This week in race: Bill Maher crosses a line; Kevin Hart takes a pass on President Trump; a Cosby Kid stands up for Dr. Huxtable. Let's get to it.
America's Favorite Dad showed up in court, and one of his TV children was there. Keshia Knight Pulliam, who played Rudy Huxtable, helped steer him through the press gantlet and into a Philadelphia courtroom, where Cosby is on trial for sexual assault.
There's fallout, still, from Bill Maher's Friday show, in which he talked with Sen. Ben Sasse, a Nebraska Republican, and declared himself a "house n*****." The comment came after Sasse invited him to see how beautiful his state was by coming out and working in the fields.
Black Twitter — and lots of other people's — exploded. Sen. Al Franken, a Minnesota Democrat, canceled his next-day appearance. There were calls for Maher to be fired, and plenty of arguments around free speech and the responsible use of it. In the end Maher apologized, and the show went on.
More on the comedy front: Donald Trump is often fertile fodder for jokes, but don't sit and wait for Kevin Hart to go there: He has announced there will be none of that. One of the highest-paid black comedians says he doesn't want to alienate his audience. Or at least the ones who don't find Trump jokes funny.
Meanwhile, in the world of books ...
The Washington Post this week wrote about the history of the Green Book (full title: The Negro Motorist Green Book). The book was a guide through the segregated South that black travelers depended upon to steer them to restaurants, hotels, guesthouses and shops that were "Negro-friendly."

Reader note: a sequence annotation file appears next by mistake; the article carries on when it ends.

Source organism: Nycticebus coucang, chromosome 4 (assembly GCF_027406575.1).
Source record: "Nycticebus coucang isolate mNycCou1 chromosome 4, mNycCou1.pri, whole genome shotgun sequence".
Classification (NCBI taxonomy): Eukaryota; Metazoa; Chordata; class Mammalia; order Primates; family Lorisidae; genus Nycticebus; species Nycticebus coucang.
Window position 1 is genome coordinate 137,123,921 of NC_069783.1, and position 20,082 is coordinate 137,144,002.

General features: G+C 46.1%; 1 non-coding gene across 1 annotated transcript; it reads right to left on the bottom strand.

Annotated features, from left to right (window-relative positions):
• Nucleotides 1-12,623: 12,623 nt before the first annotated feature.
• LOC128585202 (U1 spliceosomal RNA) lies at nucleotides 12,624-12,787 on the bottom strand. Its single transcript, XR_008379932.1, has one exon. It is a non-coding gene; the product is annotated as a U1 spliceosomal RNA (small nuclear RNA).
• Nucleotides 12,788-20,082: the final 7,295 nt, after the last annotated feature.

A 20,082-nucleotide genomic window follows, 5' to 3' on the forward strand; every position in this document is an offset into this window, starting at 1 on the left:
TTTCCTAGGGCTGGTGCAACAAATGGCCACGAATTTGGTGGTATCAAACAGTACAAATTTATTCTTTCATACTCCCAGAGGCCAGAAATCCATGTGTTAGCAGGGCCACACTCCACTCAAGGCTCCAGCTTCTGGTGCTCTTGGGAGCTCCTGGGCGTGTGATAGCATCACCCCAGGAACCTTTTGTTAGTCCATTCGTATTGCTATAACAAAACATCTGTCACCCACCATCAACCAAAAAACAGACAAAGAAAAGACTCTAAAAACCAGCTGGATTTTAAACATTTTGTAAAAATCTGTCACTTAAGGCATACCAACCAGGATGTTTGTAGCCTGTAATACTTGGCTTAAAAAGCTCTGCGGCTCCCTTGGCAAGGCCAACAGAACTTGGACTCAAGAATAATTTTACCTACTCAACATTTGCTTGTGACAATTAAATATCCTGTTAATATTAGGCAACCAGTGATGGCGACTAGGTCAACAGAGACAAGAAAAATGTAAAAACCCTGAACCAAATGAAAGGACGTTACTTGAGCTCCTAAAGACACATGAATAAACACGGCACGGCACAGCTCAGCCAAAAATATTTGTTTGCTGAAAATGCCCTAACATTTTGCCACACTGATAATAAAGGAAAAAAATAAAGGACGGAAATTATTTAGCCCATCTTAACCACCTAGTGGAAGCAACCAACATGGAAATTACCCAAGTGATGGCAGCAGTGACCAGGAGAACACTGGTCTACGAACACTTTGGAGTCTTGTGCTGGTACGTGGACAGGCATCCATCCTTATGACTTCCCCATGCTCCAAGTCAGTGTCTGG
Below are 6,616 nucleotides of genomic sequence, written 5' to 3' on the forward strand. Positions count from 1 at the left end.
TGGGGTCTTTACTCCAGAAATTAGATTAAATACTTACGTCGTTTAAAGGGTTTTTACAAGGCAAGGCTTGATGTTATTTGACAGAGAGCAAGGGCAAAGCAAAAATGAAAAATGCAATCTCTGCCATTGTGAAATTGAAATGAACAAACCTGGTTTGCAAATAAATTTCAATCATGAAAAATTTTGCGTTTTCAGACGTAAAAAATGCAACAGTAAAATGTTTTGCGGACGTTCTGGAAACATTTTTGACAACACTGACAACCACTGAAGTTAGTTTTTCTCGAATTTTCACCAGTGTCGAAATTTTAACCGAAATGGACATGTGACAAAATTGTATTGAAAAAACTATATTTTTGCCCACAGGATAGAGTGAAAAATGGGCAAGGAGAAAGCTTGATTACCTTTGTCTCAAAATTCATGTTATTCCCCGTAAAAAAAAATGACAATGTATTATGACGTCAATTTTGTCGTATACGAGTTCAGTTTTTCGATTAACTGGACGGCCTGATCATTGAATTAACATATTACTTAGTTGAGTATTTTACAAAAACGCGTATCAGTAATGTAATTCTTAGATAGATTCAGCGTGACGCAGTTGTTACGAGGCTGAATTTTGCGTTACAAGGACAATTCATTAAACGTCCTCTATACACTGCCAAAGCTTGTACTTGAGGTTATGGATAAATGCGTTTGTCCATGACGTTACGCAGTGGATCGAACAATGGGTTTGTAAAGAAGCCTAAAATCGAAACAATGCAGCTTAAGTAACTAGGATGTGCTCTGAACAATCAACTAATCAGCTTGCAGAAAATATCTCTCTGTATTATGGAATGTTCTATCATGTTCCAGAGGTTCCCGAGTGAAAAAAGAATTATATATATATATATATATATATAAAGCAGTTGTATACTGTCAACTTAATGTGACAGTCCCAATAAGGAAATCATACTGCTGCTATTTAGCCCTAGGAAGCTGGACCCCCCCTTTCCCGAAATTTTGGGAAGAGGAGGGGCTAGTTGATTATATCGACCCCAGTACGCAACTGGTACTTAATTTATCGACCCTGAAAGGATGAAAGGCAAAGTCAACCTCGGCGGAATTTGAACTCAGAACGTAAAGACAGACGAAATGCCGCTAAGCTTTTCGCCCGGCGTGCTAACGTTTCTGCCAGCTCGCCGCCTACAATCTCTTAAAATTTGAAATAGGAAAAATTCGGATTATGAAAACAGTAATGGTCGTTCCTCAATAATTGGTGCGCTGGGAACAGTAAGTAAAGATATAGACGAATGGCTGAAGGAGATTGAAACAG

The Green Book stopped publishing in the mid-'60s, after America was de jure desegregated. But given the current political climate, some have suggested it might be time to revisit that idea.
Moving on to computer games ...
The Oregon Trail is a game set in pioneer-era America, where players get to manifest their destiny by assuming the role of Western expansionists. Indian Country Today interviewed one of the game's original creators (it was created in 1971). Don Rawitsch says if he were to redesign the game today, it would be a Native American version.
The game has been used in schools to educate students about the rigors of the pioneer experience. The versions for mobile devices are popular, which is worrisome to some critics; the one-sided scenarios have no context. "Part of why the game is dangerous is because you can pretend you're learning history and teachers endorse it," one university professor told Indian Country Today.
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